This is the proverbial age of cut-throat competition and job seekers, most places would go just great lengths to get that dream job! But, what if a prospective employer wants to look you up on Facebook to get to know you better? Well! many would readily agree to that, too. But, here comes the biggie. Reportedly, instances of employers asking their prospective employees to share their Facebook passwords with them, so that they can look them up on the popular social networking site are on a staggering rise. Obviously, such a practice has not escaped the eyes of law regulators, who do not find this practice to be legal, and this understandably has been the trigger behind a legislation, a proposal of which has been put forth in Illinois and Maryland following which public agencies would not be allowed to seek access to the candidates' social network profile.

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Quoting a certain Orin Kerr, a George Washington University law professor and former federal prosecutor on his view on this changing recruiting criteria, the report stated, “It’s akin to requiring someone’s house keys“. He further expressed his displeasure over this, by calling it an “an egregious privacy violation.” The report quotes the experience of a certain Robert Collins, who back in 2010, while returning to his job as a security guard at the Maryland Department of Public Safety and Correctional Services, after a brief leave following his mother's death was asked to reveal his login credentials. The officials sought the information to look for any associations to any gang. As stunned as he was at the request, Collins had no option, but to comply.  Expressing his helplessness at the situation, Collins stated, “I needed my job to feed my family. I had to. To me, that’s still invasive. I can appreciate the desire to learn more about the applicant, but it’s still a violation of people’s personal privacy.” Collins, obviously isn't alone. Reportedly, this practice is quite common in public agencies, and those who're applying for law enforcement positions such as police officers or 911 dispatchers have to face these, the most.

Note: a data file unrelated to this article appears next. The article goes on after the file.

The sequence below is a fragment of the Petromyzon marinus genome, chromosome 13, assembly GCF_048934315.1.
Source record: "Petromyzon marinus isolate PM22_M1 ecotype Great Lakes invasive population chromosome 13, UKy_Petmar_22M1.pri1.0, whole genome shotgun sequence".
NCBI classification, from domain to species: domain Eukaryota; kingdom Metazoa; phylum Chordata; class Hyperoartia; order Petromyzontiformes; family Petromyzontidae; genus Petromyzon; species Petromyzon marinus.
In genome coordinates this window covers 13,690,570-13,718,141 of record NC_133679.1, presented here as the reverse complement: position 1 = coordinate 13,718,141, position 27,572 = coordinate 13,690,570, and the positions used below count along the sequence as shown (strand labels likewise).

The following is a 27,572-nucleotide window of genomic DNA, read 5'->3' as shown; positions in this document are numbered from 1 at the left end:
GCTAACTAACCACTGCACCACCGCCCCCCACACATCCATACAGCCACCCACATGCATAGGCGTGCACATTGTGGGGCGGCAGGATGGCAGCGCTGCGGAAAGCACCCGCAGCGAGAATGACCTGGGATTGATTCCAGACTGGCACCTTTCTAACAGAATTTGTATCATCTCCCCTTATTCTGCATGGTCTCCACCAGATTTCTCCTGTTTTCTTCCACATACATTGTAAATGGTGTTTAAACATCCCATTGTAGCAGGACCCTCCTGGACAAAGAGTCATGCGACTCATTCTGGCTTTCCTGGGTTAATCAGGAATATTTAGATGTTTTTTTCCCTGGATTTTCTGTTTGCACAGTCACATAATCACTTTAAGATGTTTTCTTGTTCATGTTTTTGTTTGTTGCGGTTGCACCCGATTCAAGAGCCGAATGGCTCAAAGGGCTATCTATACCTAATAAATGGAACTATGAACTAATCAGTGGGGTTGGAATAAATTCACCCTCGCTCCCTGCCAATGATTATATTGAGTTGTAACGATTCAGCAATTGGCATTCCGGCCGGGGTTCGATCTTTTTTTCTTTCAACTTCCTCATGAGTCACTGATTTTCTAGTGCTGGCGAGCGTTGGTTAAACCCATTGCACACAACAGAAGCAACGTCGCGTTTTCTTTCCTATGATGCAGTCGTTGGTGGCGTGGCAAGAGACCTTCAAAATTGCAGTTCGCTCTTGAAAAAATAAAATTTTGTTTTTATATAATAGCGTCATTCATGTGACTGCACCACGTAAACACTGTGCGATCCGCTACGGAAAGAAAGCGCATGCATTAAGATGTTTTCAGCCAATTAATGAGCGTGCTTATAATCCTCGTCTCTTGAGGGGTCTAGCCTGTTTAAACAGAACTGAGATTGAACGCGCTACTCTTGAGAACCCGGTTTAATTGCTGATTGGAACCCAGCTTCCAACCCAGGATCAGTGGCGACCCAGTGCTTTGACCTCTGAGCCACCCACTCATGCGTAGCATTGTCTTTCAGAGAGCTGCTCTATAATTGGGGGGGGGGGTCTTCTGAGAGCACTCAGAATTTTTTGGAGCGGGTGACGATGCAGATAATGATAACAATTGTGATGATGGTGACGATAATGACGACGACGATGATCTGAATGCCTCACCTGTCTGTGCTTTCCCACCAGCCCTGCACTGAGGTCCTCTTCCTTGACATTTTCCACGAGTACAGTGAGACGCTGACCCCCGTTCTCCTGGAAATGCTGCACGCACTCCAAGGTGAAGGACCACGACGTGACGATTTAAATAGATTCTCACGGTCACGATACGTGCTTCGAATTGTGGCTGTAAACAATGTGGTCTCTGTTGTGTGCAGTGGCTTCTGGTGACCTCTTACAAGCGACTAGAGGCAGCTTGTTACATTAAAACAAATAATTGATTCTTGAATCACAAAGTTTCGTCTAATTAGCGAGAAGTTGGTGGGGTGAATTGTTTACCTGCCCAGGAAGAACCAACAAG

Have you been in a similar situation? What would you do, if you're asked to reveal your personal social networking credentials to get the job? Let us know your views in the comments section below.

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